3. Materials and Methods

Image classification was used to identify and classify pixels. It was performed on multi-channel data (visible and near infrared) and this process assigns to each pixel in an image a particular class based on statistical characteristics of the pixel values. The pixel based classification, segmentation and Neuralnet classification were done to map the land cover. The final result of the analysis consists of maps and statistical data.

3.1. Pixel-Based Classification

In supervised classification, the spectral features of some areas of known land cover types are extracted from the photo. Every pixel of the photo is then classified belonging to one of the classes depending on how close its spectral features are to the spectral features of the training areas. The mathematical methods we used in classification were the Maximum Likelihood Classifier (an unknown pixel can be classified by calculating for each

Table 1. Statistical data about the cities.

class with its probability values) and Minimum Distance Classifier.

According to the ground truth, eight classes were distinguished in this test: grass, forest, water, building area (2 classes: tiled and flat roof), barren land, paving stone and road.

3.2. Segment-Based Classification

Segmentation is a process by which pixels are grouped into segments according to their spectral similarity (Figure 4). Segmentation employs a watershed delineation approach to partition input imagery based on their variance. A derived variance image is treated as a surface image allocating pixels to particular segments based on variance similarity. Segment-based classification is an approach that classifies an image based on these image segments.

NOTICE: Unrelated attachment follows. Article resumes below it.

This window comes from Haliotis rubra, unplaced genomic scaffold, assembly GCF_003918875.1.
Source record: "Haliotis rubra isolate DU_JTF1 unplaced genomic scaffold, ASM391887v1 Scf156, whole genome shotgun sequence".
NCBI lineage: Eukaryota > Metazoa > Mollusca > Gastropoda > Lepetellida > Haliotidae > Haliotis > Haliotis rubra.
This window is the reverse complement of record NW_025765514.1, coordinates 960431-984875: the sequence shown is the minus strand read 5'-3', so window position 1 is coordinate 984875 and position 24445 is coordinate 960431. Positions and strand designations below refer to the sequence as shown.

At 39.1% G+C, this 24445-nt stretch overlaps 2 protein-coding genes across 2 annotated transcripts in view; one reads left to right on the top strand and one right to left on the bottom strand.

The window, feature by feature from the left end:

3.3. Neuralnet Classification

First step was to allocate the training areas inside the image by each thematic category. For finding the training areas both, the near infrared and the visible channel image were applied as well. In total 80 training areas were set.

Based on the training areas the spectral signature files were created for each thematic category containing the spectral and statistical characteristics.

The next step was to investigate the Neuralnet method. Figure 1 shows the parameters set during the Neuralnet based learning process.

The gained map was checked against the accuracy, and the maximum overall accuracy was achieved trying different parameters in the training phase of the Neuralnet method is 75%. A segment of the produced thematic map is shown in Figure 2.

4. Results

In the Maximum Likelihood Classifier an unknown pixel can be classified by calculating for each class the probability belonging to each class. The Figure 3 shows the results of classification.